I'm fascinated by some of the reverse snobbery involved in the active appreciation of perfume. On the one hand, critics (and by this I mean makeupalley reviewers, bloggers, and print media practitioners alike) are apt to dismiss the relatively inexpensive, as if equating quality with cost. On the other hand, we often fault companies which seem to have become or to have started out too big for their britches. We fault the attempt to try new things as pretentiously artsy and obscure, then deride the latest posse of ubiquitous fruity florals for cashing in on a dead horse.
Case in point, Byredo, a small, relatively pricey line I've never heard many good things about. Byredo has been around for a while now, long enough for me to grow accustomed to the general apathy and casual skepticism they seem to engender among perfume lovers. But it surprised me, recently, when I looked into Baudelaire, one of the line's latest, and discovered that what started as mild disdain has gradually evolved, with what seems like very little active encouragement, into venomous ire.
I might not find this so perplexing, were the fragrance in question, say, Gypsy Water or Rose Noir, both rather inauspicious entries into niche perfumery. At 200 bucks, a rose needs to pop in some way for me. Rose Noir is nice but hardly as dark or dense as the name indicates. Neither Rose Noir nor Gypsy Water have much going for them in terms of persistence or projection. And I would never argue that Byredo is as consistently interesting or pertinent as lines like Serge Lutens or L'Artisan. Byredo's ratio of hits to misses is skewed in favor of misses. But this Swedish outfit does have winners, for me at least, and I appreciate the line in general for a number of reasons, many of which have to do with the care put into the presentation of their product and the overall understatement of the brand.
I liked Baudelaire better than anything else I smelled at Barneys. I sprayed some on my hand and walked around with it all day, enjoying it more and more. I'd intended to disregard it. I needed the real estate on my hands and arms for more coveted items: I hadn't smelled any of the Maison Francis line, perfumer Francis Kurkdjian's breakout bid for marketplace independence. There were a few new Tom Ford items to smell. A few new Serge Lutens.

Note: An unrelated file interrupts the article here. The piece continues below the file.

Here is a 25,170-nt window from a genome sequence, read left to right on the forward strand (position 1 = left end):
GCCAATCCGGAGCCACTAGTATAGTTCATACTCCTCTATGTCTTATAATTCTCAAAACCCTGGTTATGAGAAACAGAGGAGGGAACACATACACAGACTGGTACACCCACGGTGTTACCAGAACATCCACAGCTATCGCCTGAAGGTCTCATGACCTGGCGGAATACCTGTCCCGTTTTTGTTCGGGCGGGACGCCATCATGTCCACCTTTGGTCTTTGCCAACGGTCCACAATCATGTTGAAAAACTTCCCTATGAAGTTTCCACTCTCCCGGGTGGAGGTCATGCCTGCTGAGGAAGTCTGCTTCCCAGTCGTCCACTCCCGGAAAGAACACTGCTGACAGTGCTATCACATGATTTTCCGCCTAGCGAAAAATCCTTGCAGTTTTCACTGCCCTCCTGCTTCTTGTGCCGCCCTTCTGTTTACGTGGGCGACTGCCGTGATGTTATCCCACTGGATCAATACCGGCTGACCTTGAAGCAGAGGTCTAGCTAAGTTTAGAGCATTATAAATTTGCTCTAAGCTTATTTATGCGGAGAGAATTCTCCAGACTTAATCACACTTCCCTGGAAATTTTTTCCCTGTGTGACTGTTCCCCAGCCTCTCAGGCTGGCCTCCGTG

I liked the Lutens, and the Fords were somewhere along the continuum of quality I'd come to expect, but Maison Kurkdjian was a massive disappointment. The fragrance I'd been most interested in trying, Lumiere Noire, is in fact very pretty, but it's a rather weak entry into a population of much more interesting, forceful and diffusive spice rose scents. APOM, Kurkdjian's orange flower-centered fragrance, was persistent enough, but rather flat and incongruously synthetic for a high quality line. Knowing that Kurkdjian has been creating perfume for years under the direction of other people, I expected something much more adventurous, even audacious. Instead, I found that the Maison Francis line pales alongside efforts he's executed for other people. I went down the street to Dior to buy a bottle of Eau Noire, done several years earlier by Kurkdjian, something I've lusted after for several years now without buying. And I realized that Fleur du Male, which Kurkdjian did for Gaultier, is the best orange flower I've ever smelled and a hard act to top.